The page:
Antirheumatic drugs in pregnancy and lactation

Baillieres Clin Rheumatol. 1990 Apr;4(1):157-71. doi: 10.1016/s0950-3579(05)80249-3.


The natural inclination of patients with rheumatic diseases wishing to become pregnant or to breast feed will be to take as few medications as possible. The guidelines outlined above can be used to balance the risk of drug effect on the fetus or neonate with the risk of inducing a flare in disease activity by stopping the drug. Although there are situations where no information on drug behaviour during pregnancy or lactation exists, some guidelines can be developed from a knowledge of the drug's inherent metabolism. In the majority of the rheumatic diseases, disease activity can be reduced to a minimum using the smallest possible dose of drugs known to be safe in pregnancy and lactation, thus providing minimum risk to mother, fetus and neonate.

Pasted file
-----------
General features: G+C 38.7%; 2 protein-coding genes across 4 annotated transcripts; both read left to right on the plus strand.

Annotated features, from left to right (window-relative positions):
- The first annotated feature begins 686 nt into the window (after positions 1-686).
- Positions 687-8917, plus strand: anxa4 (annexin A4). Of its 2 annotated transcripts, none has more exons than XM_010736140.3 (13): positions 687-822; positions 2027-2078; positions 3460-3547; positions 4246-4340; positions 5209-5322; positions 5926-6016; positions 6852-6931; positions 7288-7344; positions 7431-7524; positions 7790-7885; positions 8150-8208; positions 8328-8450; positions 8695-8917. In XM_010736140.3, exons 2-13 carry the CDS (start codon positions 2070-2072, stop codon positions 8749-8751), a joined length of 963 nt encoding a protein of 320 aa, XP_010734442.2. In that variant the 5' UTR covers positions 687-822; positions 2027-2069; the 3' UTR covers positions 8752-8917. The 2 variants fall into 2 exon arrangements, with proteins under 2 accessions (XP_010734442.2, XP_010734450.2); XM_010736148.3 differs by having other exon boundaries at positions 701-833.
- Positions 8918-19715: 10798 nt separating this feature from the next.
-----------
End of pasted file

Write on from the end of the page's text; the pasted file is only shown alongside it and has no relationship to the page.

Publication types

  • Research Support, Non-U.S. Gov't
  • Review

MeSH terms

  • Anti-Inflammatory Agents / adverse effects
  • Anti-Inflammatory Agents / pharmacokinetics
  • Anti-Inflammatory Agents / therapeutic use*
  • Breast Feeding*
  • Female
  • Fetus / drug effects
  • Humans
  • Infant, Newborn
  • Pregnancy
  • Pregnancy Complications / drug therapy*
  • Pregnancy Complications / metabolism
  • Rheumatic Diseases / drug therapy*
  • Rheumatic Diseases / metabolism


  • Anti-Inflammatory Agents